When evaluating CASB solutions, review the security features they offer. These include granular risk-based authentication and alerts, integration with other IT security solutions such as identity-as-a-service and single sign-on technologies, and encryption for data at rest and in transit. This ensures your organization is protected from the most common threats. A CASB solution can help you secure cloud applications by enforcing enterprise security policies on sanctioned and unsanctioned applications. For example, a CASB can block access to specific applications by default and allow only certain users. It can also identify and block misconfigurations that put your infrastructure at risk. It can also encrypt data and control personal devices and mobile applications. The most important feature of a CASB is its ability to detect and protect sensitive information from leakage. It can protect against various threats, including malware and phishing attacks that target cloud services. It can also protect against insider threats that could expose trade secrets, engineering designs, and other critical information to the public or competitors. CASBs can work with other IT security tools, including secure web gateways, application firewalls, and data loss prevention solutions. They are also helpful in detecting shadow IT and controlling the use of third-party sofa service applications—Additionally, CASBs aid businesses in adhering to industry regulations like HIPAA, GDPR, and PCI-DSS.
With cloud adoption increasing across the enterprise, CASBs help ensure that sensitive data is protected and that compliance policies are enforced. Many of these solutions offer features such as data loss prevention (DLP), access control, information rights management, and encryption/tokenization. They also provide visibility into cloud apps and services, including their contents. Some CASBs are integrated with secure web gateways, application firewalls, and email providers. Identifying threats in cloud environments is a crucial component of any CASB solution. It enables administrators to detect malware risks and prevent them from spreading across networks. CASBs can also identify unauthorized devices and alert administrators of suspicious activity. CASBs also enable administrators to monitor the behavior of users, discover data that may have been uploaded to unapproved third-party locations, and prevent unauthorized accounts from being created on corporate resources. CASBs can also be used to prevent data leaks and meet compliance mandates, especially in regulated industries. These solutions can also integrate with other security systems, such as secure web gateways and SSO. They can be deployed as an on-premise gateway similar to a proxy or host-based agent. Choosing the right CASB requires careful consideration. Look for scalability, integration with other applications, and technical support. Most vendors offer a free trial period where you can try out their product with a limited number of cloud apps or services.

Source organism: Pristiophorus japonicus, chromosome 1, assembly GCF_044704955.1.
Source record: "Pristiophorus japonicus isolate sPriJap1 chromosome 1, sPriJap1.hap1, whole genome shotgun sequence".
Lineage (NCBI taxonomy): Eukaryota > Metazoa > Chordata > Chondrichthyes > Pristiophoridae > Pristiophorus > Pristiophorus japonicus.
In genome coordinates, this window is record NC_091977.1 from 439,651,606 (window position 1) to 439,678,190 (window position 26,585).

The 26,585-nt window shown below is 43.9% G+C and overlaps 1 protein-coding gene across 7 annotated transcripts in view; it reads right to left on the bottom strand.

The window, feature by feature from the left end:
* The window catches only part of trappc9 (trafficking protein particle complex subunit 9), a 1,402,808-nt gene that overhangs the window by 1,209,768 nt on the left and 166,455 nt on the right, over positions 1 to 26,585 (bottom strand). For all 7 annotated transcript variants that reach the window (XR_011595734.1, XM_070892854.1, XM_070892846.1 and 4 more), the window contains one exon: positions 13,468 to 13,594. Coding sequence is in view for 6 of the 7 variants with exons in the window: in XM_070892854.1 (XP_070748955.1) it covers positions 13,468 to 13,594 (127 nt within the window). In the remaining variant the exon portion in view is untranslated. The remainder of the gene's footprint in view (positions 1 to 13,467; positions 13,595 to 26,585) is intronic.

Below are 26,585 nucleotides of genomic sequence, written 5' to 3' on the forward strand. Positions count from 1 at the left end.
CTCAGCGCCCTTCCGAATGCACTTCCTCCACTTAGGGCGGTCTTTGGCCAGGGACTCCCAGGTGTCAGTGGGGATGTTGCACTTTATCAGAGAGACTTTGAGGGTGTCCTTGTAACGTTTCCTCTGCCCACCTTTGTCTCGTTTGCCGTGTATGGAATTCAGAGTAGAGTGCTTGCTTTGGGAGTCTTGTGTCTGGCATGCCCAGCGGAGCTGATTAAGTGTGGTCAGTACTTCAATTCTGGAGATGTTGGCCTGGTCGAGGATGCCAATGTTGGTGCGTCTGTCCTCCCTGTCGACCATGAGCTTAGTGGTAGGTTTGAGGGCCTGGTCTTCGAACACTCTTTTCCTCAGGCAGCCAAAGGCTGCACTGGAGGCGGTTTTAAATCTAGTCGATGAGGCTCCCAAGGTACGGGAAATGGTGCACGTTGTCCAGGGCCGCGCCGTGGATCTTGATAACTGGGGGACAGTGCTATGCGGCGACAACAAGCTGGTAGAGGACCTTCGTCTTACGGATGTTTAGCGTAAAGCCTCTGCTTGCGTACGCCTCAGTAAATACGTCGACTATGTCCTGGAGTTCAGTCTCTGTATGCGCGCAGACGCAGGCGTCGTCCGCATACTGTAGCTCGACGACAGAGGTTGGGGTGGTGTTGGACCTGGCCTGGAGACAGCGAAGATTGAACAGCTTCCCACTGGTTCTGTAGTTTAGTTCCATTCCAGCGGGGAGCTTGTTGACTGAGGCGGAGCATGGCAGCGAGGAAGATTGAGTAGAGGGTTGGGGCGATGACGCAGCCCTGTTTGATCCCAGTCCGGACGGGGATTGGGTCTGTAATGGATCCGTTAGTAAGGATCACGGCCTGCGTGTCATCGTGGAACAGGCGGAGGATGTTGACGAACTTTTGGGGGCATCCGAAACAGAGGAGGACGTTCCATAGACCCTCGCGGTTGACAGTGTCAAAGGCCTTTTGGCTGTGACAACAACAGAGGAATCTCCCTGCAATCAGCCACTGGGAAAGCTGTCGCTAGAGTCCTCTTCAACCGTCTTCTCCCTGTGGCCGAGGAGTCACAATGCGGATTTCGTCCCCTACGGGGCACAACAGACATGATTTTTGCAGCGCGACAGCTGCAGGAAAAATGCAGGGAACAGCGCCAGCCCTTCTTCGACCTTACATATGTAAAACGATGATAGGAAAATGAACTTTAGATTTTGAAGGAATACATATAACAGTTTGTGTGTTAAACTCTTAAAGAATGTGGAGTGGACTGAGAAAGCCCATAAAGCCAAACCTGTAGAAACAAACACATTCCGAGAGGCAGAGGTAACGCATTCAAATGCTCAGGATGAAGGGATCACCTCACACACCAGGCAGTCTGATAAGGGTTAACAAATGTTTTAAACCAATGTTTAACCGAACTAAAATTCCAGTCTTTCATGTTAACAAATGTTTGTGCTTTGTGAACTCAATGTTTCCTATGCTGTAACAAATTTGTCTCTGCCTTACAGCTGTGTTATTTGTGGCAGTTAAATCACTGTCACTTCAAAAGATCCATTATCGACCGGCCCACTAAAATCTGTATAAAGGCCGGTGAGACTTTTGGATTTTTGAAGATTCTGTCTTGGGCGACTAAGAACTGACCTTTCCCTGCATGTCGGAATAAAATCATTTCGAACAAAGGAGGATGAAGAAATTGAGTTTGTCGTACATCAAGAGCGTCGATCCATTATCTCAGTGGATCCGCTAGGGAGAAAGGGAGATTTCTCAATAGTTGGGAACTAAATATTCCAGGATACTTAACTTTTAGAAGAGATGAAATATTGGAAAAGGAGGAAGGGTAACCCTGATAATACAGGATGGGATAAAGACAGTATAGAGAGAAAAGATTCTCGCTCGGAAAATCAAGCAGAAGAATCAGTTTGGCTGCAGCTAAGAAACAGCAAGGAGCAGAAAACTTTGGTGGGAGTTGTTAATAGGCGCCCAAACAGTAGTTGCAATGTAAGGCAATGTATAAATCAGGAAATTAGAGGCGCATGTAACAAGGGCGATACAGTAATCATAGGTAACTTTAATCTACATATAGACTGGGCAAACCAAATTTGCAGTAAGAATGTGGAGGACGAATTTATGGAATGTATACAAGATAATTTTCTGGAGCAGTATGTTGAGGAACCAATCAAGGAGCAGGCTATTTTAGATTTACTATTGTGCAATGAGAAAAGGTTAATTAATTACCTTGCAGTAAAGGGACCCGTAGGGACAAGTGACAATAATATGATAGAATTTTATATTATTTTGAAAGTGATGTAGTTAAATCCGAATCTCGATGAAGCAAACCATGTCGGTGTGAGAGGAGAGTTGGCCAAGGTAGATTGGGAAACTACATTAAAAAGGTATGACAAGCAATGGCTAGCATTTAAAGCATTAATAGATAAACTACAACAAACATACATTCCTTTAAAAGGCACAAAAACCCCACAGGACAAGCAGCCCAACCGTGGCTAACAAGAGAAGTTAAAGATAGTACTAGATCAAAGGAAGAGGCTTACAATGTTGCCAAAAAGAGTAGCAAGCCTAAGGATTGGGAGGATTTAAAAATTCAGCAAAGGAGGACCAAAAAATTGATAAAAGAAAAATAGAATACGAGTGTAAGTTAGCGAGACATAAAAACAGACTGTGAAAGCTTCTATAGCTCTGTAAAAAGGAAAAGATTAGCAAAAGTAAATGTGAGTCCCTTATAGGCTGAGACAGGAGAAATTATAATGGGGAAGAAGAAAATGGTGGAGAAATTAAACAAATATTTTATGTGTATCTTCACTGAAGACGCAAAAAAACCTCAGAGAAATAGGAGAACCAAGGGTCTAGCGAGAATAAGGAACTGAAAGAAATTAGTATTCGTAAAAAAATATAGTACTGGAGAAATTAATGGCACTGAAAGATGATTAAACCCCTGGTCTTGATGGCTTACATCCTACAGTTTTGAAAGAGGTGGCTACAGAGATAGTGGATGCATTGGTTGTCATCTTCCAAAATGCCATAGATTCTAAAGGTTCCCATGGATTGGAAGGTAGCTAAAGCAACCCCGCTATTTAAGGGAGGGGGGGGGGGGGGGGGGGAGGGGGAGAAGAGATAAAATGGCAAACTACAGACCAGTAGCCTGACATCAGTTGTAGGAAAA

When choosing a CASB security provider, ensure they use all possible measures to protect their customers. This includes encrypting data in the cloud, monitoring for ransomware, and securing integrations with other security solutions. This helps ensure that sensitive data is protected during a breach. It is also essential that the CASB provides visibility to cloud and SaaS environments, which often are not protected by traditional network security systems. CASBs can detect and prevent threats in the cloud, such as malware or phishing. They can also identify account compromises and alert administrators. They can also prevent users from uploading files to unauthorized locations, allowing organizations to monitor shadow IT. A CASB solution should have robust integrations with other security tools, such as secure web gateways, application firewalls, and data loss prevention (DLP) solutions. It should also support multiple deployment methods, including forward proxies, reverse proxies, and API-based integrations. It should also be able to analyze logs, provide alerts, perform device posture profiling, and enable encryption or tokenization. It should also be able to integrate with email providers, which is especially important if you use third-party solutions for managing emails and attachments. In addition, the CASB should provide visibility to cloud applications and data in the context of user activity.